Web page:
28. Hunger as a risk factor for disease in World Health Organization (WHO), World Health Report 2002 (Geneva: 2002), and in Majid Ezzati et al., "Selected Major Risk Factors and Global and Regional Burden of Disease," The Lancet, 30 October 2002, pp. 1-14; information on the toll of measles and diarrhea in Jeffrey D. Sachs and the Commission on Macroeconomics and Health, Macroeconomics and Health: Investing in Health for Economic Development (Geneva: WHO, 2001), pp. 43-44.
29. Tuberculosis from WHO, op. cit. note 28, p. 157; malaria from WHO/UNICEF, The Africa Malaria Report 2003 (New York: 2003), p. 17; "Agency Puts Hunger No. 1 on List of World's Top Health Risks," Agence France-Presse, 31 October 2002.
30. WHO/UNICEF, op. cit. note 29; Declan Butler, "Malaria Initiative Cries Out for Action in Africa," Nature, 20 November 2002, p. 351.
31. John Donnelly, "U.S. Seeks Cuts in Health Programs Abroad," Boston Globe, 5 February 2003.
32. WHO, "Air Pollution," fact sheet 187, revised September 2000, at www.who.int/inf-fs/en/fact187.html.
33. Automobile fatalities from World Bank, "Road Safety," at www.worldbank.org/html/fpd/transport/roads/safety.htm, viewed 5 May 2003.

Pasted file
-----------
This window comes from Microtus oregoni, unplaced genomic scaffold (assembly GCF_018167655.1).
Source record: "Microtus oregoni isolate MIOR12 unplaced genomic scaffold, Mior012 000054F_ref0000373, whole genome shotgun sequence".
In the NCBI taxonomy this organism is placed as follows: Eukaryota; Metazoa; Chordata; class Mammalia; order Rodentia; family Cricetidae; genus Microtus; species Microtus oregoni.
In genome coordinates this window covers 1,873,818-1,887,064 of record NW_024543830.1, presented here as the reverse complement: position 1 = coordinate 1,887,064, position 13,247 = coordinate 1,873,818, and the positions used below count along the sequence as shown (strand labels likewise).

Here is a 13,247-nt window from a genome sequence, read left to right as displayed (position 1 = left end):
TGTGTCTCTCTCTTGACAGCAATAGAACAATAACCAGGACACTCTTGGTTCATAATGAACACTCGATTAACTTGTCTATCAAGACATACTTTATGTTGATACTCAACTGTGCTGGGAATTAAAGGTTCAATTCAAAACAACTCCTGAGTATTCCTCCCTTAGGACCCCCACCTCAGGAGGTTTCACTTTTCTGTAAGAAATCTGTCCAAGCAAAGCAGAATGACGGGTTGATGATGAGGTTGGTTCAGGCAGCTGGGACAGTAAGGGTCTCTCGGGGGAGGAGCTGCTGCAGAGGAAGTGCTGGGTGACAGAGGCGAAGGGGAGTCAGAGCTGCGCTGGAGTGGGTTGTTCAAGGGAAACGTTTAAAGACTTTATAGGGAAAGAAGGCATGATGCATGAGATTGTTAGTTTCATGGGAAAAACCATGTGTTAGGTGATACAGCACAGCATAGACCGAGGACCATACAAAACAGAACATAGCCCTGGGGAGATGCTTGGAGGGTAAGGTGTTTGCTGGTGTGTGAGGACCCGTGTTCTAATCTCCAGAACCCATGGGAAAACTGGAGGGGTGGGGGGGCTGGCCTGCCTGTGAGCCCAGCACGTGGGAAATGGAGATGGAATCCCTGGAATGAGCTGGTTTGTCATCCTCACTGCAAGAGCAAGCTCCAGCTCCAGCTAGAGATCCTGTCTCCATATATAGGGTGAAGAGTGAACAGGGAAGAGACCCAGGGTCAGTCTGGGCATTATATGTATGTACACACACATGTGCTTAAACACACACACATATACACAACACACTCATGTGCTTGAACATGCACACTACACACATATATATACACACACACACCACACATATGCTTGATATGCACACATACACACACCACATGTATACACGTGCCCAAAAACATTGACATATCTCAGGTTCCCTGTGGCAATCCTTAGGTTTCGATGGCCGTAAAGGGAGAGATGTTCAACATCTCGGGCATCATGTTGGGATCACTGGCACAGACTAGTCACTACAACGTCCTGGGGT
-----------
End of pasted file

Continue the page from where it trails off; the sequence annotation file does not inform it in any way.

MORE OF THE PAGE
34. WHO, op. cit. note 28, p. 10; "The Tobacco Epidemic: A Crisis of Startling Dimensions," in Message From the Director-General of the World Health Organization for World No-Tobacco Day 1998, at www.who.int/archives/ntday/ntday98/ad98e_1.htm; air pollution from WHO, op. cit. note 32.
35. Alison Langley, "Anti-Smoking Treaty Is Adopted by 192 Nations," New York Times, 22 May 2003; information on WHO's Tobacco Free Initiative is at www5.who.int/tobacco/index.cfm.
36. Cigarette consumption from U.S. Department of Agriculture (USDA), Production, Supply, and Distribution, electronic database, Washington, DC, updated 13 May 2003; per capita estimates made using population from United Nations, op. cit. note 1.
37. USDA, op. cit. note 36.
38. Sachs and the Commission on Macroeconomics and Health, op. cit. note 28; WHO, "Fact Sheet on Smallpox," at www.who.int/emc/diseases/smallpox/factsheet.html, October 2001.
39. Sachs and the Commission on Macroeconomics and Health, op. cit. note 28.
Copyright © 2003 Earth Policy Institute